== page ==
Oíche Nollag

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  • Teideal (Title): Oíche Nollag.
  • Uimhir Chatalóige Ollscoil Washington (University of Washington Catalogue Number): 781502.
  • Uimhir Chnuasach Bhéaloideas Éireann (National Folklore of Ireland Number): none.
  • Uimhir Roud (Roud Number): none.
  • Uimhir Laws (Laws Number): none.
  • Uimhir Child (Child Number): none.
  • Cnuasach (Collection): Joe Heaney Collection, University of Washington, Seattle.
  • Teanga na Croímhíre (Core-Item Language): Irish.
  • Catagóir (Category): Joe’s background; song.
  • Ainm an té a thug (Name of Informant): Joe Heaney.
  • Ainm an té a thóg (Name of Collector): Esther Warkov.
  • Dáta an taifeadta (Recording Date): 02/03/1978.
  • Suíomh an taifeadta (Recording Location): University of Washington, United States of America.
  • Ocáid an taifeadta (Recording Occasion): interview.
  • Daoine eile a bhí i láthair (Others present): unavailable.
  • Stádas chóipcheart an taifeadta (Recording copyright status): unavailable.

Joe was interviewed in March, 1978, by Esther Warkov. She started by asking him how Christmas was celebrated in Carna.

On Christmas Eve, everybody gathers together for what they call the Christmas Supper. That’s about six o’clock in the afternoon. And the old custom was fish, and potatoes, and buttermilk. It’s a fast-day, and nobody takes meat that particular day. And then at night, when the evening comes, they put two candles in each window in the house. And the story about putting the candles in the window is that the Blessed Virgin and Joseph was looking for a place to stay, and if they saw the lights, you’d guide them to the house. The door was never shut on Christmas Eve, and there was a big turf fire down, and there was food and everything left on the table, even when the people went to bed. Well, there was never any drinking after the supper. If somebody wanted a drink, they went out to the local pub and had their drink before the supper, but after it was… no [drinking]1. Because at that time the people had to get up early in the morning to go to mass, and they had to walk four and five miles; there was no other transport at the time. And even today, with the electric power and all being around, they still put the candles in the window, and keep the old custom up. The houses are whitewashed, sanded, all sand, pure white sand around the house, welcoming the guests that comes at Christmas, you know. Everybody is in their own home. There’s nobody goes out visiting after the supper. Everybody has their own supper in their own house and all the family’s together if it’s possible, if they’re still in the vicinity.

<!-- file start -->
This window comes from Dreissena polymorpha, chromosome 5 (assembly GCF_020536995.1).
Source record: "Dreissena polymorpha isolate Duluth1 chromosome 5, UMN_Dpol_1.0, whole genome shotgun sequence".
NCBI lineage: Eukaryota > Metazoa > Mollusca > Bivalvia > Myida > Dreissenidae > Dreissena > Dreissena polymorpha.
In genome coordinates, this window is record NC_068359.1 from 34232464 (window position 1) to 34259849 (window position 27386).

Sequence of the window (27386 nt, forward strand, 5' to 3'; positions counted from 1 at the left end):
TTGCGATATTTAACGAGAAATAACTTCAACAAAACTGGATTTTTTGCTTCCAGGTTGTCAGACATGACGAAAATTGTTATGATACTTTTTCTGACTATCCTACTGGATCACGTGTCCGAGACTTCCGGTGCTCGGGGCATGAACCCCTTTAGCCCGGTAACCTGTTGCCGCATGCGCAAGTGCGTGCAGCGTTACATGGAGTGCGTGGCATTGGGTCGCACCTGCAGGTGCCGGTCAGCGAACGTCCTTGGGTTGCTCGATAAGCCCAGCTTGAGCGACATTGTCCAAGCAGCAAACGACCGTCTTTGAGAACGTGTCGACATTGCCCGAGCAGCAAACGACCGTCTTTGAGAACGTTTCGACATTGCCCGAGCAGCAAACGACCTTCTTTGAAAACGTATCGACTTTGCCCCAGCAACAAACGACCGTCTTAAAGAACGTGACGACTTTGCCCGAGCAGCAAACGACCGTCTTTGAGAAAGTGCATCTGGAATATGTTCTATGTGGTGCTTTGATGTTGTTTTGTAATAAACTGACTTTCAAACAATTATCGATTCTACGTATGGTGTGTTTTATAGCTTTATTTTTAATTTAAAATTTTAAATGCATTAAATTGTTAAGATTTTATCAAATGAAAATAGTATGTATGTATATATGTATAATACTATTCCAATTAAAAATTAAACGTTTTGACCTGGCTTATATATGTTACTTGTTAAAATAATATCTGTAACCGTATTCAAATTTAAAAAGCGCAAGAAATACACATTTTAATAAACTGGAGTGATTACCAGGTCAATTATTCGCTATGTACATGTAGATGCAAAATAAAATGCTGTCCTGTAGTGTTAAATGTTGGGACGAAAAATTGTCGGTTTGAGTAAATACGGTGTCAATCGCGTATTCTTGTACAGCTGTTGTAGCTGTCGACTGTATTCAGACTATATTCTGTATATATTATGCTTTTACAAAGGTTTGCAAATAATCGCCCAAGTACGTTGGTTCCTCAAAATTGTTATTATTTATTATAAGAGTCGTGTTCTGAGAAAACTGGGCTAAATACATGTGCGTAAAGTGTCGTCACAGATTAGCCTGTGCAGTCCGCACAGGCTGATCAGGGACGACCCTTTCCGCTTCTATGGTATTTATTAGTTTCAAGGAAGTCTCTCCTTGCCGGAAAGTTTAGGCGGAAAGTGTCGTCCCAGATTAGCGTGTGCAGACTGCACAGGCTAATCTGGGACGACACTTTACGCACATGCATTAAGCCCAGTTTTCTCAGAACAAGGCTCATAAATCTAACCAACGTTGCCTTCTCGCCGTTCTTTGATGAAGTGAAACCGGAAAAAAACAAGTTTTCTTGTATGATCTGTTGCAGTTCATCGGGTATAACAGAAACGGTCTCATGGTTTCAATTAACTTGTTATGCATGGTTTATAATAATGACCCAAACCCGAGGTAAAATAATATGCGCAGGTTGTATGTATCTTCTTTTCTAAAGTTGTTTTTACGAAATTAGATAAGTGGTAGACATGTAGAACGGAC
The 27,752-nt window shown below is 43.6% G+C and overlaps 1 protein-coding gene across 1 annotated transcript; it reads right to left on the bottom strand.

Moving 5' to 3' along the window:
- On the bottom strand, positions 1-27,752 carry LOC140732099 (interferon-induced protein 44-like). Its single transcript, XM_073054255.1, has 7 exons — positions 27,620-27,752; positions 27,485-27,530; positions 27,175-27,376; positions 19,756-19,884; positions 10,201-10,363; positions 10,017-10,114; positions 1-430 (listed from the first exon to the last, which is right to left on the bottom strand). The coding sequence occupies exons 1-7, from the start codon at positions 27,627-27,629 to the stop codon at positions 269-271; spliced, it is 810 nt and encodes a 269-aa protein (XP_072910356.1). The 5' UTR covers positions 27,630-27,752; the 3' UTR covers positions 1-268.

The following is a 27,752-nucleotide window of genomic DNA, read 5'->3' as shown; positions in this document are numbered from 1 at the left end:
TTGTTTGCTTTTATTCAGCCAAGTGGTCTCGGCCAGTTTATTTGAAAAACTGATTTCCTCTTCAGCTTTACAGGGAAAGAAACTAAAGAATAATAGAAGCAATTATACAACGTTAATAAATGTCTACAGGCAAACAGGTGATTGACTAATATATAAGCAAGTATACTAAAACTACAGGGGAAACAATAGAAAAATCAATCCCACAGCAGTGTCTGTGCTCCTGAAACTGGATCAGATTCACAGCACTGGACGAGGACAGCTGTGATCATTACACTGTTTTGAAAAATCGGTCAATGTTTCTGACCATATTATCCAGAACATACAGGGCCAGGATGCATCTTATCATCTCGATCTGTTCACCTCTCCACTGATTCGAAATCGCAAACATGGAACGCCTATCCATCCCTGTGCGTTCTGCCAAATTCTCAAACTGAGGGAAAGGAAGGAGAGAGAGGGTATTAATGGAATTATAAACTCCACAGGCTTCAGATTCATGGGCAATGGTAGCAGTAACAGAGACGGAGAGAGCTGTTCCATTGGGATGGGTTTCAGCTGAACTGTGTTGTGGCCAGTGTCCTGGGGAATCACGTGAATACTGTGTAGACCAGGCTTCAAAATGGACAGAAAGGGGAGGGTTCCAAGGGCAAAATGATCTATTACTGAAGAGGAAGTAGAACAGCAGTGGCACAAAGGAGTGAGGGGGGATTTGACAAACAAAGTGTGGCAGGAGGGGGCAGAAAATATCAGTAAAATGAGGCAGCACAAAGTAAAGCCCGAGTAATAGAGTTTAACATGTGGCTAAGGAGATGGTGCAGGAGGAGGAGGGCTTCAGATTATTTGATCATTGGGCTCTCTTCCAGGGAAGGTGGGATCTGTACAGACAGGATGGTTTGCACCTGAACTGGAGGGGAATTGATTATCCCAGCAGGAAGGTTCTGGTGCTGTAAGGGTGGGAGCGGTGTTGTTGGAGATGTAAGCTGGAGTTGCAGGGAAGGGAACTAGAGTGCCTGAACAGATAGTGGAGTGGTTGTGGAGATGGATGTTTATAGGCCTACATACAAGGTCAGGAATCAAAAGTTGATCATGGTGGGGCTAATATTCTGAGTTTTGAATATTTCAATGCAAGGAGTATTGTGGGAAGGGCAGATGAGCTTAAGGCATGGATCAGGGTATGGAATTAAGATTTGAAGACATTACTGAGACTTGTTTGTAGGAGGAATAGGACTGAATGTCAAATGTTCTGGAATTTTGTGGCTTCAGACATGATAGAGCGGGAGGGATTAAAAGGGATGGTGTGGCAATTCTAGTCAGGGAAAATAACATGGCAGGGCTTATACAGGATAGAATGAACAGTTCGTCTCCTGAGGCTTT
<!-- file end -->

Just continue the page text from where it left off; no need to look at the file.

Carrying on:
So it’s a pretty quiet evening?

It really is. A quiet, dedicated evening to what’s coming. It’s a big occasion, you know.

What happens in the evening after the supper? Is there any singing?

They just, eh, sit around, talking about this Christmas, and then maybe the old woman or something will sing the song ‘The First Christmas,’ the old old song in Gaelic that was sung around Christmas in her time, handed down to her by her people.

Did your grandmother used to sing it?


And she taught it to you?

I picked it off her you know. But she wouldn’t let me sing it until I could do it justice. That was one thing about them songs, they wouldn’t let you do them unless you could do them right, and that took a long time. They were very critical, you know. But you can’t – I don’t think anyone can do justice to them songs properly. I try my best, you know, but I still like to do it a little bit better.

So, when was the first time that you sang that particular song?

Well, I sang it for my grandmother before she died, and she liked what I did and she said ‘Keep at it – you’ll be able to do it yet!’


And the story is, of course, that they were going around, you see, they were refused permission to go into the hotel, and they came to the stable. And that he was born, and the three kings came. And they were all looking out the door at the fourth king that was following them, who got lost, you know, and as the other lament2 tells appeared on Calvary on Good Friday. They brought frankenstein3, gold and myrrh. And the song says he refused them all, because he came to save people, not to be bought by them. But they was still held on and used as an example afterwards, even in the mass, on what the kings brought him.